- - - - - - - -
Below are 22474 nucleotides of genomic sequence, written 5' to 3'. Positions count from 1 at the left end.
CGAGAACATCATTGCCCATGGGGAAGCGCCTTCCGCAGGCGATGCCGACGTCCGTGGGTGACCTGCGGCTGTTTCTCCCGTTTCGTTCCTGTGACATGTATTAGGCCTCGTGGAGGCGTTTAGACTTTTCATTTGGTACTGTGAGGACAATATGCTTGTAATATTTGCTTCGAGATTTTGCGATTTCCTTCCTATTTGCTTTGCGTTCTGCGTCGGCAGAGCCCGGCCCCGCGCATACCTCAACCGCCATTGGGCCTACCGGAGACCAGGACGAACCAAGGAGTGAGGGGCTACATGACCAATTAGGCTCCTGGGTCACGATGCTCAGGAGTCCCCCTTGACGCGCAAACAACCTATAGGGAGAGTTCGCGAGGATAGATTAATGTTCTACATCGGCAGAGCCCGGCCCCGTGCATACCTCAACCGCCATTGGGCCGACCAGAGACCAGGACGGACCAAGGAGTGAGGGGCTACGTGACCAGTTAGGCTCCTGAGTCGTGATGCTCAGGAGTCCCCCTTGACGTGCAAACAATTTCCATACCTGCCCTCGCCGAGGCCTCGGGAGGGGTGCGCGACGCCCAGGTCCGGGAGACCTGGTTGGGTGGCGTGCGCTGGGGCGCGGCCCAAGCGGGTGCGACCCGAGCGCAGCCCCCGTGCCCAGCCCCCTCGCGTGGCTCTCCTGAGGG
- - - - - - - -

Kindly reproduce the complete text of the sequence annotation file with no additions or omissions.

Below are 22474 nucleotides of genomic sequence, written 5' to 3'. Positions count from 1 at the left end.
CGAGAACATCATTGCCCATGGGGAAGCGCCTTCCGCAGGCGATGCCGACGTCCGTGGGTGACCTGCGGCTGTTTCTCCCGTTTCGTTCCTGTGACATGTATTAGGCCTCGTGGAGGCGTTTAGACTTTTCATTTGGTACTGTGAGGACAATATGCTTGTAATATTTGCTTCGAGATTTTGCGATTTCCTTCCTATTTGCTTTGCGTTCTGCGTCGGCAGAGCCCGGCCCCGCGCATACCTCAACCGCCATTGGGCCTACCGGAGACCAGGACGAACCAAGGAGTGAGGGGCTACATGACCAATTAGGCTCCTGGGTCACGATGCTCAGGAGTCCCCCTTGACGCGCAAACAACCTATAGGGAGAGTTCGCGAGGATAGATTAATGTTCTACATCGGCAGAGCCCGGCCCCGTGCATACCTCAACCGCCATTGGGCCGACCAGAGACCAGGACGGACCAAGGAGTGAGGGGCTACGTGACCAGTTAGGCTCCTGAGTCGTGATGCTCAGGAGTCCCCCTTGACGTGCAAACAATTTCCATACCTGCCCTCGCCGAGGCCTCGGGAGGGGTGCGCGACGCCCAGGTCCGGGAGACCTGGTTGGGTGGCGTGCGCTGGGGCGCGGCCCAAGCGGGTGCGACCCGAGCGCAGCCCCCGTGCCCAGCCCCCTCGCGTGGCTCTCCTGAGGG